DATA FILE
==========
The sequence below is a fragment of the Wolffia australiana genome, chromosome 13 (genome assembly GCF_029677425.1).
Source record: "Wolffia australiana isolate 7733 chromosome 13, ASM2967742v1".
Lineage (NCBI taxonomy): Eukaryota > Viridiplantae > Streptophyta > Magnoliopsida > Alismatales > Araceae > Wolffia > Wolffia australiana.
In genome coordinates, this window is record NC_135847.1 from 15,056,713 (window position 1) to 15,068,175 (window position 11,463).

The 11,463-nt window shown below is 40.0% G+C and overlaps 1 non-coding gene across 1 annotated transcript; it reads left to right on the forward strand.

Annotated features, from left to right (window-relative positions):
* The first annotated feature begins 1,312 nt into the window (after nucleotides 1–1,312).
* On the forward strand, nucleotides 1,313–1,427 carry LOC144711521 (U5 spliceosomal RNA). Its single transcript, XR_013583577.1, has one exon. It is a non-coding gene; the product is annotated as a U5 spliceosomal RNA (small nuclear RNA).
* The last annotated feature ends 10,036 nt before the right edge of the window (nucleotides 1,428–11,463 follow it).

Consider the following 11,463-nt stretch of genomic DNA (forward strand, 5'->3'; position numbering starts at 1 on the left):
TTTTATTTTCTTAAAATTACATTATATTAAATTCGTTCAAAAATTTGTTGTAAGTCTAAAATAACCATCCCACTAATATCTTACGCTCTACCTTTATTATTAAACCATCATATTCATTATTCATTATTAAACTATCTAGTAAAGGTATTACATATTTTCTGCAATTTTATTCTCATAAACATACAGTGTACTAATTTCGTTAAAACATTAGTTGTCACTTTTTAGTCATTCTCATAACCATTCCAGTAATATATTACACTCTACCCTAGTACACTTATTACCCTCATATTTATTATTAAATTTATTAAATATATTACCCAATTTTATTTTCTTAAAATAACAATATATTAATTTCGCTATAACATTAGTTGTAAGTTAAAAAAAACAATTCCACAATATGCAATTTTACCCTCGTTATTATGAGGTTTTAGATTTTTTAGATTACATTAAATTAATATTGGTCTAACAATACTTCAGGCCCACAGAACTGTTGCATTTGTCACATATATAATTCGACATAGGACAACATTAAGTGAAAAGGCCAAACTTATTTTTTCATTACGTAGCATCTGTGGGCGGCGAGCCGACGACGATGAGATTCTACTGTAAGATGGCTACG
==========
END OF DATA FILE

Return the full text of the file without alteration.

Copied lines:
The sequence below is a fragment of the Wolffia australiana genome, chromosome 13 (genome assembly GCF_029677425.1).
Source record: "Wolffia australiana isolate 7733 chromosome 13, ASM2967742v1".
Lineage (NCBI taxonomy): Eukaryota > Viridiplantae > Streptophyta > Magnoliopsida > Alismatales > Araceae > Wolffia > Wolffia australiana.
In genome coordinates, this window is record NC_135847.1 from 15,056,713 (window position 1) to 15,068,175 (window position 11,463).

The 11,463-nt window shown below is 40.0% G+C and overlaps 1 non-coding gene across 1 annotated transcript; it reads left to right on the forward strand.

Annotated features, from left to right (window-relative positions):
* The first annotated feature begins 1,312 nt into the window (after nucleotides 1–1,312).
* On the forward strand, nucleotides 1,313–1,427 carry LOC144711521 (U5 spliceosomal RNA). Its single transcript, XR_013583577.1, has one exon. It is a non-coding gene; the product is annotated as a U5 spliceosomal RNA (small nuclear RNA).
* The last annotated feature ends 10,036 nt before the right edge of the window (nucleotides 1,428–11,463 follow it).

Consider the following 11,463-nt stretch of genomic DNA (forward strand, 5'->3'; position numbering starts at 1 on the left):
TTTTATTTTCTTAAAATTACATTATATTAAATTCGTTCAAAAATTTGTTGTAAGTCTAAAATAACCATCCCACTAATATCTTACGCTCTACCTTTATTATTAAACCATCATATTCATTATTCATTATTAAACTATCTAGTAAAGGTATTACATATTTTCTGCAATTTTATTCTCATAAACATACAGTGTACTAATTTCGTTAAAACATTAGTTGTCACTTTTTAGTCATTCTCATAACCATTCCAGTAATATATTACACTCTACCCTAGTACACTTATTACCCTCATATTTATTATTAAATTTATTAAATATATTACCCAATTTTATTTTCTTAAAATAACAATATATTAATTTCGCTATAACATTAGTTGTAAGTTAAAAAAAACAATTCCACAATATGCAATTTTACCCTCGTTATTATGAGGTTTTAGATTTTTTAGATTACATTAAATTAATATTGGTCTAACAATACTTCAGGCCCACAGAACTGTTGCATTTGTCACATATATAATTCGACATAGGACAACATTAAGTGAAAAGGCCAAACTTATTTTTTCATTACGTAGCATCTGTGGGCGGCGAGCCGACGACGATGAGATTCTACTGTAAGATGGCTACG